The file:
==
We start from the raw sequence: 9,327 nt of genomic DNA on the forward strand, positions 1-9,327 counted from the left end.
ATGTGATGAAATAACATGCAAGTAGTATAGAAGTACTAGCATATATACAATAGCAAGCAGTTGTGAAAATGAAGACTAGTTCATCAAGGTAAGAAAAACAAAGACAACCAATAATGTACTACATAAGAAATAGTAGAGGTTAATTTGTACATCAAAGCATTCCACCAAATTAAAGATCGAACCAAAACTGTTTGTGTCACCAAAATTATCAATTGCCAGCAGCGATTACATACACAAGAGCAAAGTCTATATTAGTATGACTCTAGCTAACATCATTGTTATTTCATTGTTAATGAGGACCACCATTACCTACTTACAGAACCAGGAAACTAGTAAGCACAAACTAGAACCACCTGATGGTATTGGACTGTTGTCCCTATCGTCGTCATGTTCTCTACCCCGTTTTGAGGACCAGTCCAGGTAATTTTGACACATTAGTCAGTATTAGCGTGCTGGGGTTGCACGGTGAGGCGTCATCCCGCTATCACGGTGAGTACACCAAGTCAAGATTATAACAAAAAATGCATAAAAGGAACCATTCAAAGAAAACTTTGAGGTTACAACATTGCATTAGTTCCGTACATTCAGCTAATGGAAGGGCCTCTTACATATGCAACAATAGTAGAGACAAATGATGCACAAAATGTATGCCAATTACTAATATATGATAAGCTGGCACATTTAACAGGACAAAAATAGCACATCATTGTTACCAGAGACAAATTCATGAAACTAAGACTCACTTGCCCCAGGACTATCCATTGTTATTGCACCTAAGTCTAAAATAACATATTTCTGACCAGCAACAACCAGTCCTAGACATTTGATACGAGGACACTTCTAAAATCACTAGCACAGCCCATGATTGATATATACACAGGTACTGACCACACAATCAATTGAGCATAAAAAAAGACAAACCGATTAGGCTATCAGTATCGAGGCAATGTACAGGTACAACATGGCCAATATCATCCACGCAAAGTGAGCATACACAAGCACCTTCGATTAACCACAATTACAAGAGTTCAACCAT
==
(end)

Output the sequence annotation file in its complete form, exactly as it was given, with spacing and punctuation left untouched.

We start from the raw sequence: 9,327 nt of genomic DNA on the forward strand, positions 1-9,327 counted from the left end.
ATGTGATGAAATAACATGCAAGTAGTATAGAAGTACTAGCATATATACAATAGCAAGCAGTTGTGAAAATGAAGACTAGTTCATCAAGGTAAGAAAAACAAAGACAACCAATAATGTACTACATAAGAAATAGTAGAGGTTAATTTGTACATCAAAGCATTCCACCAAATTAAAGATCGAACCAAAACTGTTTGTGTCACCAAAATTATCAATTGCCAGCAGCGATTACATACACAAGAGCAAAGTCTATATTAGTATGACTCTAGCTAACATCATTGTTATTTCATTGTTAATGAGGACCACCATTACCTACTTACAGAACCAGGAAACTAGTAAGCACAAACTAGAACCACCTGATGGTATTGGACTGTTGTCCCTATCGTCGTCATGTTCTCTACCCCGTTTTGAGGACCAGTCCAGGTAATTTTGACACATTAGTCAGTATTAGCGTGCTGGGGTTGCACGGTGAGGCGTCATCCCGCTATCACGGTGAGTACACCAAGTCAAGATTATAACAAAAAATGCATAAAAGGAACCATTCAAAGAAAACTTTGAGGTTACAACATTGCATTAGTTCCGTACATTCAGCTAATGGAAGGGCCTCTTACATATGCAACAATAGTAGAGACAAATGATGCACAAAATGTATGCCAATTACTAATATATGATAAGCTGGCACATTTAACAGGACAAAAATAGCACATCATTGTTACCAGAGACAAATTCATGAAACTAAGACTCACTTGCCCCAGGACTATCCATTGTTATTGCACCTAAGTCTAAAATAACATATTTCTGACCAGCAACAACCAGTCCTAGACATTTGATACGAGGACACTTCTAAAATCACTAGCACAGCCCATGATTGATATATACACAGGTACTGACCACACAATCAATTGAGCATAAAAAAAGACAAACCGATTAGGCTATCAGTATCGAGGCAATGTACAGGTACAACATGGCCAATATCATCCACGCAAAGTGAGCATACACAAGCACCTTCGATTAACCACAATTACAAGAGTTCAACCAT